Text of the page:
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Fayette County

African American rural settlements documented: 0

The 19th century African American population of Fayette County was small but increased steadily through the decades. In 1820 there were a total of nine persons of color. In 1830 the count rose to thirty-one increasing to 53 in 1840, seventy-two in 1850; 87 in 1860 and 92 in 1870. The majority of persons resided in Connersville Township. Of that township population cohort, the majority lived in the town of Connersville rather than living in a rural environment. Three of Fayette County’s nine townships (Columbia, Fairview and Waterloo) reported no African American population in any of the decennial censuses 1850 through 1870. The population of the remaining five townships might be described as intermittent. Figures are as follows: Harrison, 1850 – 14, 1860 – 0, 1870 – 1; Jackson, 1850 – 0, 1860 – 7, 1870 -0; Jennings, 1850 – 2, 1860 – 0, 1870 -1; Orange 1850 – 0, 1860 – 17, 1870 – 1; and Posey, 1850 – 12, 1860 – 1; 1870 – 3.

William Trail was a notable early presence in the area that became Fayette County. In 1814, Trail ran away from slavery in South Carolina and arrived in the Whitewater River Valley area before Indiana statehood. Trail fought off slave catchers both physically and in the courts and arranged to purchase his freedom. He married a free woman of color, Sarah Wadkins, who had migrated from Virginia to the Beech settlement in Rush County. They lived on a 25-acre farm located east of Connersville for a few years before relocating with their growing family to Henry County where they had purchased 160 acres of land.

Another notable African American farmer in Fayette County was James/John Van Horn. Van Horn escaped slavery in Kentucky (c. 1826) and took refuge in Rush County eventually relocating to Fayette County. Working as a teamster he was able to save enough money to purchase his freedom. In 1840 he entered 160 acres of land in Blackford County. Van Horn married Nancy Foster of Ohio in 1842. After experiencing racial hostility in Blackford County he traded the tract for eighty acres in Fayette County and returned to the area in 1854. In time he added to his holdings accumulating 121 acres on Alquina Road east of Connersville. He constructed a substantial farmstead that stands today (637 E Alquina Road). The Van Horns are buried in the nearby cemetery that surrounds the Village Creek Church (CR 150 S). [This church is identified in the Fayette County Interim Report.]

The black population of Connersville and environs was large enough to support multiple church congregations.  Black Methodists began meeting c. 1844-1845 eventually erecting a small frame church that was in use until 1872.  Subsequently a brick building was purchased (described as “property of the regular Methodists”) from the Christian congregation in Connersville (Barrows, p448). An AME church was also organized with worship at a structure on Water Street. Rev. Daniel Winslow was among its first ministers. Wesley Chapel is mentioned as well in connection with the “colored Methodists” of Connersville (Barrows, p 405). Black Baptists organized Mt. Zion Baptist (colored) in 1888 meeting in the city hall before constructing a building in 1891. A roster of the charter members of Connersville Christian Church, a white congregation, includes Elijah West, “a colored servant of the Holtons.”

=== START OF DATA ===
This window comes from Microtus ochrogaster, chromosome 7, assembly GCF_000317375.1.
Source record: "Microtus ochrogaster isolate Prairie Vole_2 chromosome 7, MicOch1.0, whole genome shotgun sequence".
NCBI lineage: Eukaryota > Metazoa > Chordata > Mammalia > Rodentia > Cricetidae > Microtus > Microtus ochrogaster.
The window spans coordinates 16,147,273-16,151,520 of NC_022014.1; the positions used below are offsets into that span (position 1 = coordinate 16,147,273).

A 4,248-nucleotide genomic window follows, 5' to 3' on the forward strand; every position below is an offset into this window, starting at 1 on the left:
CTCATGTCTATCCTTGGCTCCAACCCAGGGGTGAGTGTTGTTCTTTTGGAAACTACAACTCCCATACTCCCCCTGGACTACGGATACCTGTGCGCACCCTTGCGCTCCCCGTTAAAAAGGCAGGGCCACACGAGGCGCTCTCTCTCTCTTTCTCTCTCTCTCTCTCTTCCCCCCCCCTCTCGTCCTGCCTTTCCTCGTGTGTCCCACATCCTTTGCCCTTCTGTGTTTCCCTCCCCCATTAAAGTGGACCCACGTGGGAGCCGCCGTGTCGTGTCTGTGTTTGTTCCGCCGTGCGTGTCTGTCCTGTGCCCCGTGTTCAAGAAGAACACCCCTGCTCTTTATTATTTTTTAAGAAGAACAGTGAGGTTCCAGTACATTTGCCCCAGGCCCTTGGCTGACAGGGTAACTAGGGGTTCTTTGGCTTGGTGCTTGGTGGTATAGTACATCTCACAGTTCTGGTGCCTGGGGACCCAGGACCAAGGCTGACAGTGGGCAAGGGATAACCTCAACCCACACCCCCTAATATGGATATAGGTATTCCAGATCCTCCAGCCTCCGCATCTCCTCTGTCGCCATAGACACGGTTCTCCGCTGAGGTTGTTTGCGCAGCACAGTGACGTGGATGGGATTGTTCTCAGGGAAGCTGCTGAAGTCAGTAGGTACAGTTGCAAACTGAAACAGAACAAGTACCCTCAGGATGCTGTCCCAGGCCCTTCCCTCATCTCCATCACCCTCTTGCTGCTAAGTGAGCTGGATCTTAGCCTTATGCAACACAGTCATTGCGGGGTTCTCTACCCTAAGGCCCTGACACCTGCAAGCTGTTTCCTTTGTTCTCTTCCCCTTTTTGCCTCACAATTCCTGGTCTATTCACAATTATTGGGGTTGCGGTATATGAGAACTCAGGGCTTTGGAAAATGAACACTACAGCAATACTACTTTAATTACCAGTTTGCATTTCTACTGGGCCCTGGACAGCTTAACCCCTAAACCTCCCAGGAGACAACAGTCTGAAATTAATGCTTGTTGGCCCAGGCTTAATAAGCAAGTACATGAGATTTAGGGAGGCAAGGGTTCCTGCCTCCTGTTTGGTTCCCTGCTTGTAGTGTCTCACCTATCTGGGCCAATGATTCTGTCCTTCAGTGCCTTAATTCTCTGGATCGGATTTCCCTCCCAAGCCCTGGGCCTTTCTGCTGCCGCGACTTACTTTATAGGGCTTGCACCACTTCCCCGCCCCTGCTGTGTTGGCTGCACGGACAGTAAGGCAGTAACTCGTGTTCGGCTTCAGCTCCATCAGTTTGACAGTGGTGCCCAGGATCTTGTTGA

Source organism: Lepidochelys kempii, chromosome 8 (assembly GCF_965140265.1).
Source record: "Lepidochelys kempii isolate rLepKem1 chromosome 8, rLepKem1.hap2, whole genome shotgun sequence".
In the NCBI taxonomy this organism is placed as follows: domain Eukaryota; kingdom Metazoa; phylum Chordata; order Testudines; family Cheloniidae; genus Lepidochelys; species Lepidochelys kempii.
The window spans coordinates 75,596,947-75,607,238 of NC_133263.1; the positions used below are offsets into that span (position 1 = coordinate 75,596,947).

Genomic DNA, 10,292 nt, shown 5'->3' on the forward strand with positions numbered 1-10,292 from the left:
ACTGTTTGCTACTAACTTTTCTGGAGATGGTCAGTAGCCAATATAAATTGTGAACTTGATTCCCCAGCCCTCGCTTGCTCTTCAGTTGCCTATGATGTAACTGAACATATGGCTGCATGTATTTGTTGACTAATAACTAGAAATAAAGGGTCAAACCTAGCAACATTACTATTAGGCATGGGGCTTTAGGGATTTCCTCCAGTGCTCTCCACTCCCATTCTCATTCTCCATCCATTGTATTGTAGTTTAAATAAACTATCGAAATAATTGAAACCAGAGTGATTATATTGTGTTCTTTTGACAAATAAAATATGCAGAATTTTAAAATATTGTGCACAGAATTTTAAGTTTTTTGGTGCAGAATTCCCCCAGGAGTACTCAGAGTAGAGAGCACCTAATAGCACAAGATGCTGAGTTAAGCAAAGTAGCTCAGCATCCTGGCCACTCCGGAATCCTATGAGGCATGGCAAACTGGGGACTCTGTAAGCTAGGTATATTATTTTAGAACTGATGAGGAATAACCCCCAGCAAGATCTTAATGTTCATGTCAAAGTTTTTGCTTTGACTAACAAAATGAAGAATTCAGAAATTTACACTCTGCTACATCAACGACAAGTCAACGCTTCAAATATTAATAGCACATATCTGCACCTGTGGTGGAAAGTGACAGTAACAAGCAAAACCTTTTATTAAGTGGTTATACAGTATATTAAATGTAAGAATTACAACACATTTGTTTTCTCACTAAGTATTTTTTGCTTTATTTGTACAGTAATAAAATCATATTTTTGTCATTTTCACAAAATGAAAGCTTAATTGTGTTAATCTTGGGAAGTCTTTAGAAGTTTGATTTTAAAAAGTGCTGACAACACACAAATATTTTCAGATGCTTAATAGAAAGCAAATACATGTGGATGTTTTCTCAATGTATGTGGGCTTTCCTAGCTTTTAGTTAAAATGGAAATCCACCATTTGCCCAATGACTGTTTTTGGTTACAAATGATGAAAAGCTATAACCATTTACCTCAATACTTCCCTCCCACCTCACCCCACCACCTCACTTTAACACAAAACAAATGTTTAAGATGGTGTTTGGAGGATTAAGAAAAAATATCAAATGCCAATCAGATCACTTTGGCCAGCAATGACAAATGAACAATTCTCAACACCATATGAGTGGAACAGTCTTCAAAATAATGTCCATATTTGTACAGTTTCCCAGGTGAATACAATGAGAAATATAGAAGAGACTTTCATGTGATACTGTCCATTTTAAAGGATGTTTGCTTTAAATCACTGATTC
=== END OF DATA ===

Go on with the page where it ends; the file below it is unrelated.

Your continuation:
Connersville had two barbers, both African American: Henry Holland, born in Ohio; and Andrew Turner, born in Indiana. Many of Fayette County’s African Americans had their origins in either Indiana or Kentucky. Others came from Ohio, the Carolinas and Virginia. Additional surnames included Foster, Scott, Hickelson, and Munford.

Although outside the time frame of this project, an important migration occurred between the 1880’s and the 1900’s. Over a period many African American families left Boone County, Kentucky, and settled in Connersville. Manufacturing and other industries offered the prospect of steady employment. Schools in Connersville offered educational opportunities that were superior to segregated schools in Kentucky.


Barrows, Frederic Irving, ed. History of Fayette County: Her People, Industries and Institutions. Indianapolis: Bowen, 1917.

“Hanson Heights Farm” [former Van Horn farmstead]. Google Maps. Accessed October 25, 2014.

Fayette County Interim Report. Indianapolis; Historic Foundation of Indiana, 1981.

History of Fayette County, Indiana. Chicago: Warner, Beers and Co., 1885.

Hubbard, Charles and Georgia Cravey. “The Trials of William Trail.” Traces of Indiana and Midwestern History, Winter 2013.

Illustrated Historical Atlas of Fayette County, Indiana. Chicago: Higgins, Belden & Co., 1875.

“Out of Kentucky: the Connersville Migration.” Boone County [KY] Public Library. Accessed October 25, 2014.

Thornbrough, Emma Lou. The Negro in Indiana before 1900: a Study of a Minority. Bloomington: Indiana University Press, 1993.

Terborg-Penn, Rosalyn. “The James Van Horn Kindred: a Black Indiana Family.” Black History News and Notes, February, 1985.

Terborg-Penn, Rosalyn. “The Spirit Keeps the Memory of the Ancestors Alive”. pp 64-70. In Wade-Gayles, Gloria. My Soul is a Witness. Boston: Beacon, 2002.

U.S. Bureau of the Census. “Aggregate Amount of Each Description of Persons within District of Indiana,” 1: 352. Sixth Census of the United States, 1840. Washington, D.C., 1841.

U.S. Bureau of the Census. “Population of Civil Divisions Less Than Counties; Table III—State of Indiana,” 1: 124. Ninth Census of the United States, 1870. Washington, D.C., 1872.

“Village Creek Cemetery” [Van Horn burial site]. Find-a-Grave. Accessed October 25, 2014.

Audrey C. Werle “Research Notes on Indiana African American History,” M 792, William Henry Smith Memorial Library, Indiana Historical Society, Indianapolis, Indiana.

By Georgia Cravey,  October 21, 2014